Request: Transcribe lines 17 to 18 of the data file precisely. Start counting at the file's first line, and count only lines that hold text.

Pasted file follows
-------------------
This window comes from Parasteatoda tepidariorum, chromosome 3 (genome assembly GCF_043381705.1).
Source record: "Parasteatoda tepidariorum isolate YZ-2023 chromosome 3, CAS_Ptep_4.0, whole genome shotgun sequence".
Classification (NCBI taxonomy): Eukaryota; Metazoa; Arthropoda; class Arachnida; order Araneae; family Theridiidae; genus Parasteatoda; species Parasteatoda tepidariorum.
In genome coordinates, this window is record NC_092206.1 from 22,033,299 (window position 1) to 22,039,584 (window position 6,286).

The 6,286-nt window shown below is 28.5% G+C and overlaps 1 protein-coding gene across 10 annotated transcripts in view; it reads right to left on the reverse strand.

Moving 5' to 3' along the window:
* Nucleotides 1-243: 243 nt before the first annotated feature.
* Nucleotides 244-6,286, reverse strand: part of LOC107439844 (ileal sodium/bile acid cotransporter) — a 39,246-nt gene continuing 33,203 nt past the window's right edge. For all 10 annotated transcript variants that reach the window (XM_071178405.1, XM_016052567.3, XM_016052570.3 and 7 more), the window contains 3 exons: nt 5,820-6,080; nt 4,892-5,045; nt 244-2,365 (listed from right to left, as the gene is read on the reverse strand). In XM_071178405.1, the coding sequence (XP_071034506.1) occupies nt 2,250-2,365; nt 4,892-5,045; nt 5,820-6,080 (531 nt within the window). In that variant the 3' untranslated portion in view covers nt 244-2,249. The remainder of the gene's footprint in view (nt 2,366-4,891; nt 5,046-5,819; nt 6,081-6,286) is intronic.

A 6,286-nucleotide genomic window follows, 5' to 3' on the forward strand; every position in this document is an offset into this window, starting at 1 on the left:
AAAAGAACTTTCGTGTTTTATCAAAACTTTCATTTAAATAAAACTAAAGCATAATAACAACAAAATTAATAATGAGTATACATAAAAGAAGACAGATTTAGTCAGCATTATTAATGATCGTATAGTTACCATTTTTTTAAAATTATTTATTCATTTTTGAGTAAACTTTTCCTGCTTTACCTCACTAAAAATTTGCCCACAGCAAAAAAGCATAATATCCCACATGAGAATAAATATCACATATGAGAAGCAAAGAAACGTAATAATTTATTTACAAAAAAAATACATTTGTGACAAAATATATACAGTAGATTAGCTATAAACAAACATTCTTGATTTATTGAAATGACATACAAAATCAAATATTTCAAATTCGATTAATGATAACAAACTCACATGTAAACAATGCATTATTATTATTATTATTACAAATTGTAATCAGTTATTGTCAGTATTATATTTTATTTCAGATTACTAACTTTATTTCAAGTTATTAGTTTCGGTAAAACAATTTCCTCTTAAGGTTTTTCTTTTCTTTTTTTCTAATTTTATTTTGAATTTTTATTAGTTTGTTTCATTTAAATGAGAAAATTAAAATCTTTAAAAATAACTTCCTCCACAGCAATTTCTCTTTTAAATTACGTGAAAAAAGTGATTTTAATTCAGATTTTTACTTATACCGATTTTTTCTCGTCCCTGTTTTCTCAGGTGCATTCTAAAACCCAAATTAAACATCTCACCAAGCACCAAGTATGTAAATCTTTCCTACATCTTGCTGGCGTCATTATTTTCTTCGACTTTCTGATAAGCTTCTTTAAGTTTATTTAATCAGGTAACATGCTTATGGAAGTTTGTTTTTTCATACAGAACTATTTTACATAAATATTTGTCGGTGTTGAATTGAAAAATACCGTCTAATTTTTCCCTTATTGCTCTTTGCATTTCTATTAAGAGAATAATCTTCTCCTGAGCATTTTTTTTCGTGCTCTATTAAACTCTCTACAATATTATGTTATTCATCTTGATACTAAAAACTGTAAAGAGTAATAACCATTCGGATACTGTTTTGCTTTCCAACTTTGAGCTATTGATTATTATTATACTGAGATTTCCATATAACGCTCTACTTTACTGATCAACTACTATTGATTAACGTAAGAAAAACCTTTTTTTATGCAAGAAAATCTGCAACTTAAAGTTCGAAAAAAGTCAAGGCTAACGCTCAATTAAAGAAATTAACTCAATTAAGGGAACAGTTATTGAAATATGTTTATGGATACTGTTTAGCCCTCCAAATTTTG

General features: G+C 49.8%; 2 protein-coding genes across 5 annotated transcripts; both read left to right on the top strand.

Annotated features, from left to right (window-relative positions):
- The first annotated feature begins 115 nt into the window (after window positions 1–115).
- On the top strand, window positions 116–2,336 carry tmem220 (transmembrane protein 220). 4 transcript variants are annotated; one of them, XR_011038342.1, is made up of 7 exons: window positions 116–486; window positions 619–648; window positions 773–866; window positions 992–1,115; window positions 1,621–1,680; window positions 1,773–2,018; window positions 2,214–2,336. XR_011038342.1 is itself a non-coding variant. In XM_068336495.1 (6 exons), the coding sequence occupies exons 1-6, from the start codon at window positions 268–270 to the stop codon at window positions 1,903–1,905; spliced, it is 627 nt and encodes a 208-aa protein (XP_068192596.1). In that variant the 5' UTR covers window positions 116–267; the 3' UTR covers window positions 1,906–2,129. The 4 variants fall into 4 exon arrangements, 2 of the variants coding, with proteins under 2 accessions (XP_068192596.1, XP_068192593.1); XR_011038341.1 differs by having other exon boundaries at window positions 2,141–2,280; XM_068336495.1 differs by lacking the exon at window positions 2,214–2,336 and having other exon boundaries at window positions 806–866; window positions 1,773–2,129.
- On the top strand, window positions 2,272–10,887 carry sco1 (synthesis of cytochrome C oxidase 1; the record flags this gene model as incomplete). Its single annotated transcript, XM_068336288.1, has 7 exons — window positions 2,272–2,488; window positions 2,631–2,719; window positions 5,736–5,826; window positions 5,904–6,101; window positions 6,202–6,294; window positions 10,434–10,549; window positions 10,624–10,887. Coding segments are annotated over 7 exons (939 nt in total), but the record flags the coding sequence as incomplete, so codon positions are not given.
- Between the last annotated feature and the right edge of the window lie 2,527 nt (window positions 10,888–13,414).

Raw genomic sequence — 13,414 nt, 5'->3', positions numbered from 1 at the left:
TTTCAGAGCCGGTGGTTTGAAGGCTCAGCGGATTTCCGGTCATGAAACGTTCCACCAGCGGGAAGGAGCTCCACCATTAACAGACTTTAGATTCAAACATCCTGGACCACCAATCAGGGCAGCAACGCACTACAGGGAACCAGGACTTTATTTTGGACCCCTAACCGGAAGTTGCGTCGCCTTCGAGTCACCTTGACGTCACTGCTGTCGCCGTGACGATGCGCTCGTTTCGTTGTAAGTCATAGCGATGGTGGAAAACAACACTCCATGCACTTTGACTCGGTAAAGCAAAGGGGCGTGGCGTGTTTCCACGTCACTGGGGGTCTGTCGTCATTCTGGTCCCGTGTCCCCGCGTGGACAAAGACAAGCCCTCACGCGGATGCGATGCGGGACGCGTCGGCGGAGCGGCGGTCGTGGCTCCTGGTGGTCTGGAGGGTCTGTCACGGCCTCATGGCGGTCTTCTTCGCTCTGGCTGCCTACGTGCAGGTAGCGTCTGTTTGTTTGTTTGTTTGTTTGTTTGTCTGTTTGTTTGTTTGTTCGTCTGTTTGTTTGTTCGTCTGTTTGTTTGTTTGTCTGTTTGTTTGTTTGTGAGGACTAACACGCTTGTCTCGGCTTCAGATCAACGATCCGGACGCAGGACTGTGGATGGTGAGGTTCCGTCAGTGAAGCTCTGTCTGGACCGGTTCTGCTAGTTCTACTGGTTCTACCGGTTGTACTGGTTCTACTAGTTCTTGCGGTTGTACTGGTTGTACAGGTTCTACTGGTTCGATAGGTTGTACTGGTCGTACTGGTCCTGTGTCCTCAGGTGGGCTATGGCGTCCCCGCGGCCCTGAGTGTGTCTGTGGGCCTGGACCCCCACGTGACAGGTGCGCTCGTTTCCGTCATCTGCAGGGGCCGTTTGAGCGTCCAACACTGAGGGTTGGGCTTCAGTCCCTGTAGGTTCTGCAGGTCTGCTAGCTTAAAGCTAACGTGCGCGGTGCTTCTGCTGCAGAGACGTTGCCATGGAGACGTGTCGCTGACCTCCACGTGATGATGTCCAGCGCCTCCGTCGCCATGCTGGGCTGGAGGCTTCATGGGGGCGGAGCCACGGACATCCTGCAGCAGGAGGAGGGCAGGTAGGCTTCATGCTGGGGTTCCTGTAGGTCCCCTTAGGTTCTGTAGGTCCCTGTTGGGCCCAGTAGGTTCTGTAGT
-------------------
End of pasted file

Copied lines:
Raw genomic sequence — 13,414 nt, 5'->3', positions numbered from 1 at the left:
TTTCAGAGCCGGTGGTTTGAAGGCTCAGCGGATTTCCGGTCATGAAACGTTCCACCAGCGGGAAGGAGCTCCACCATTAACAGACTTTAGATTCAAACATCCTGGACCACCAATCAGGGCAGCAACGCACTACAGGGAACCAGGACTTTATTTTGGACCCCTAACCGGAAGTTGCGTCGCCTTCGAGTCACCTTGACGTCACTGCTGTCGCCGTGACGATGCGCTCGTTTCGTTGTAAGTCATAGCGATGGTGGAAAACAACACTCCATGCACTTTGACTCGGTAAAGCAAAGGGGCGTGGCGTGTTTCCACGTCACTGGGGGTCTGTCGTCATTCTGGTCCCGTGTCCCCGCGTGGACAAAGACAAGCCCTCACGCGGATGCGATGCGGGACGCGTCGGCGGAGCGGCGGTCGTGGCTCCTGGTGGTCTGGAGGGTCTGTCACGGCCTCATGGCGGTCTTCTTCGCTCTGGCTGCCTACGTGCAGGTAGCGTCTGTTTGTTTGTTTGTTTGTTTGTTTGTCTGTTTGTTTGTTTGTTCGTCTGTTTGTTTGTTCGTCTGTTTGTTTGTTTGTCTGTTTGTTTGTTTGTGAGGACTAACACGCTTGTCTCGGCTTCAGATCAACGATCCGGACGCAGGACTGTGGATGGTGAGGTTCCGTCAGTGAAGCTCTGTCTGGACCGGTTCTGCTAGTTCTACTGGTTCTACCGGTTGTACTGGTTCTACTAGTTCTTGCGGTTGTACTGGTTGTACAGGTTCTACTGGTTCGATAGGTTGTACTGGTCGTACTGGTCCTGTGTCCTCAGGTGGGCTATGGCGTCCCCGCGGCCCTGAGTGTGTCTGTGGGCCTGGACCCCCACGTGACAGGTGCGCTCGTTTCCGTCATCTGCAGGGGCCGTTTGAGCGTCCAACACTGAGGGTTGGGCTTCAGTCCCTGTAGGTTCTGCAGGTCTGCTAGCTTAAAGCTAACGTGCGCGGTGCTTCTGCTGCAGAGACGTTGCCATGGAGACGTGTCGCTGACCTCCACGTGATGATGTCCAGCGCCTCCGTCGCCATGCTGGGCTGGAGGCTTCATGGGGGCGGAGCCACGGACATCCTGCAGCAGGAGGAGGGCAGGTAGGCTTCATGCTGGGGTTCCTGTAGGTCCCCTTAGGTTCTGTAGGTCCCTGTTGGGCCCAGTAGGTTCTGTAGT